Accepted Paper:

Ghost and ghostbusters: Phantom hunting in times of participatory democracy  


Guillem Palà (Autonomous University of Barcelona)
Gonzalo Correa (Universidad de la República)

Paper long abstract:

As extension of the parliament, the participatory devices try to achieve the democratic utopia, that is, the full participation of the political body. In that sense, paradoxically, they are both the affirmation and the negation of the parliamentarian logic on the grounds of representation. How that paradox is settled? Who becomes a legitimate political actor? Through a qualitative study on why people do not participate in such instances, carried out in Catalonia, we present an analysis of the construction of categories of non-participants ("ghosts") by responsible technicians of participation ("ghostbusters"). At the same time, we explore in a symmetrical way how non-participants make sense of their absence from the devices of participation ("containment units") and contextualize the recruitment strategies ("traps"). In the first place, we conclude that for the success of the mechanism it is necessary to invoke "ghosts", which means, paradoxically, that the non-participants must be present despite their absence in order to legitimize the process and shape the identity of those who participate. Secondly, the strategies of inclusion/exclusion deployed by the "ghostbusters" allow for the dispositive to work administrating the problematic tension of politic representation -if everyone took part in it, it would not be a political work. This way, the participatory devices are constituted in apparatuses of capture of (present) participants as well as of (absent) non-participants, that dispute not only what is the public and the issue, but also what is democracy.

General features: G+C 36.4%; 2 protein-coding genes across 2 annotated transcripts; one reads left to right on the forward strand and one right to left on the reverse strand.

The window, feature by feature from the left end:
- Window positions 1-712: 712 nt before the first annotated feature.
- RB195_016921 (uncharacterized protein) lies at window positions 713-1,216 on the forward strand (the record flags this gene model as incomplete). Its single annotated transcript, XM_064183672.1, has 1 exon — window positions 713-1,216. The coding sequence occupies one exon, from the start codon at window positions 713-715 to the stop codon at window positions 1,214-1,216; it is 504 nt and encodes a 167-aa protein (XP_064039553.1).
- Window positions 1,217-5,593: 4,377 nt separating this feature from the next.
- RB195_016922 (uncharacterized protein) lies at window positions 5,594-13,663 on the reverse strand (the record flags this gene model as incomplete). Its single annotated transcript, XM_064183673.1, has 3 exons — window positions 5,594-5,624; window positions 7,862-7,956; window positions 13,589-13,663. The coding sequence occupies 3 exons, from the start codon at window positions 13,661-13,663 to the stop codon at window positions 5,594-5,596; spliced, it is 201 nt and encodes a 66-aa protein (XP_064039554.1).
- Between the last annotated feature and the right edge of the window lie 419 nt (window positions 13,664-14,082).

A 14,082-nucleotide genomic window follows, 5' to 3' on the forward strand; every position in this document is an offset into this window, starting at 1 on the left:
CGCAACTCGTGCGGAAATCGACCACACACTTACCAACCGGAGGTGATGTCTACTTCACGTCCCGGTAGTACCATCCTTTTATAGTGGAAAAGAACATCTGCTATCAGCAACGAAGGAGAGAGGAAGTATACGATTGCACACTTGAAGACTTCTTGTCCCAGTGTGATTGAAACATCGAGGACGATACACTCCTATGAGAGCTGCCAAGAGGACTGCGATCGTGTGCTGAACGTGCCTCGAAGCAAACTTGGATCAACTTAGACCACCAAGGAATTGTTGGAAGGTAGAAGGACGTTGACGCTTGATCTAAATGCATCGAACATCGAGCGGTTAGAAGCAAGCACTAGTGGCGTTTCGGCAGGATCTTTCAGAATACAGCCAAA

Panel C4
Non-concerns about science and technology and within STS